Stephenson named charter superintendent
The single most important aspect Nelson Stephenson wants people to know about his hiring as the new Cape Coral Charter Schools superintendent is that he was willing to make a commitment to be here for a long time.
“I’m glad to be here,” said Stephenson, 45. “We love the Cape Coral area and the boating and outdoor activities it presents. We’ve lived here about two years. It’s a beautiful place.”
He signed a contract for the next 30 months to coincide with the school calendar at a rate of $115,000 per year. He replaces Dr. Angela Pruitt, who left in August after just one year in office to become the human resources director with Lee County School District.
Stephenson considers himself a Southwest Florida native since his family relocated to Naples soon after his birth in Kentucky. He was educated in Collier County and earned his Master’s degree in educational leadership at Florida Gulf Coast University and a Master’s in public administration at Western Carolina University.
“We settled here and my only northern experience was in college in North Carolina,” said Stephenson. “It was too cold for me and fortunately I was able to come back. My in-laws are here, we bought a home in the vicinity of City Hall, so we’re staying here.”
Stephenson maintains his Cape home with his wife, Rosica, and two young children.
Stephenson’s first official day on the job was Monday, but after he was confirmed as the governing board’s choice in November, he spent a couple of weeks visiting the school to familiarize and orient himself.
“It was a long process,” he said. “One of my main priorities is building relationships within the school, with parents and the community. I’m going to be a cheerleader for all the things the school is involved in. I’m going to continue the good things and bring some new ideas to make sure our students are prepared and ready for college or career paths.”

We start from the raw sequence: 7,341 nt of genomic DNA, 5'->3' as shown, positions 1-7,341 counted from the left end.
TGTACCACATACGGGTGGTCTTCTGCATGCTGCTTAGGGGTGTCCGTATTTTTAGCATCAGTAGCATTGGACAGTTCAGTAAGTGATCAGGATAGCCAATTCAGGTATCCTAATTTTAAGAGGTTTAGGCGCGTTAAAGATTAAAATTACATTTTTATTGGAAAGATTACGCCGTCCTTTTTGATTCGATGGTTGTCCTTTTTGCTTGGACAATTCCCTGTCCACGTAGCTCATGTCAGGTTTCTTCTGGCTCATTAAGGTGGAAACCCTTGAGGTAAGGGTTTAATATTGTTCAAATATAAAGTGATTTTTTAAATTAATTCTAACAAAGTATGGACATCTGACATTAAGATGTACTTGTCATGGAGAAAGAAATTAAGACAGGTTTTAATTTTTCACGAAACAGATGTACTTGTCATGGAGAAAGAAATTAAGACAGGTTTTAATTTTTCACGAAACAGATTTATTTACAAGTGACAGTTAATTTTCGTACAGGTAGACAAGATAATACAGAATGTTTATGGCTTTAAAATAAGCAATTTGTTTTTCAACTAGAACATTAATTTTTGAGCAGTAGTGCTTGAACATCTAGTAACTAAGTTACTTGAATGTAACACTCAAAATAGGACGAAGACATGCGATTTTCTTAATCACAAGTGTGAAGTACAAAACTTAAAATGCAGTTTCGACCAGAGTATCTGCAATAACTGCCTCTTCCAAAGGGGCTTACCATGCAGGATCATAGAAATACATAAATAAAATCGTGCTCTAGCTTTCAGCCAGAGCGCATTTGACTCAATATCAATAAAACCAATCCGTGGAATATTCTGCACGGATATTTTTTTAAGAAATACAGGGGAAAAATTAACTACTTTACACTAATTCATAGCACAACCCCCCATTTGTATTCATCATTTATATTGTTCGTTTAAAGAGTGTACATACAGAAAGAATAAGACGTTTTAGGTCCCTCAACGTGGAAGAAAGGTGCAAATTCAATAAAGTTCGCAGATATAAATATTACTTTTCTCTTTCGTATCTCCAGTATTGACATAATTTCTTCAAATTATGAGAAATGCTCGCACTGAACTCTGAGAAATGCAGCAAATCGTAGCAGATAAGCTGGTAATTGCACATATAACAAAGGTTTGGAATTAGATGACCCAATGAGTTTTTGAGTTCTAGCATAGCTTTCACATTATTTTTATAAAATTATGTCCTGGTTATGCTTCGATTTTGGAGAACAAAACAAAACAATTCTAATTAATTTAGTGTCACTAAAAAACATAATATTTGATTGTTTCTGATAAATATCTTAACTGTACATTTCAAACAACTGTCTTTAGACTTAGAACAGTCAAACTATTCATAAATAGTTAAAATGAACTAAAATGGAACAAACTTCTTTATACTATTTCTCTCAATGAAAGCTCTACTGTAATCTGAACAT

Stephenson was a principal at DeSoto County middle and high schools over the past two years. Before that he was an administrator at Naples High, Lely High and Gulfview Middle School. Before becoming an administrator, he taught international relations, politics and American Government courses 10 years at Edison State College. He also has alternative school and high school classroom experience in Collier County.
“I want people to know that I have faith in this Charter School system,” said Stephenson. “I plan to enroll my own two children (Nicholas, 4, and Sophia, 2) in this system. I’ll be upping the enrollment by two.”
Stephenson’s other goals include meeting with City Council members, the Rotary and Chamber of Commerce.
“I’m going to be an advocate of our system and its needs,” he said. “The only shortcoming I see is that perhaps we don’t advertise how great a school it is. We have to do a better job of selling ourselves and all the good things that go on here. Students should want to come here because of the amazing things happening by using social media and push it hard by any means necessary.”
Stephenson became aware of Oasis’ most successful volleyball program even while still at DeSoto County High. He sees the building of the athletics programs as a challenge worth undertaking.
“I’m for increasing their growth while maintaining high academic standards,” he said.
The schools lack adequate practice and playing facilities, which he said he will be working on in the coming months.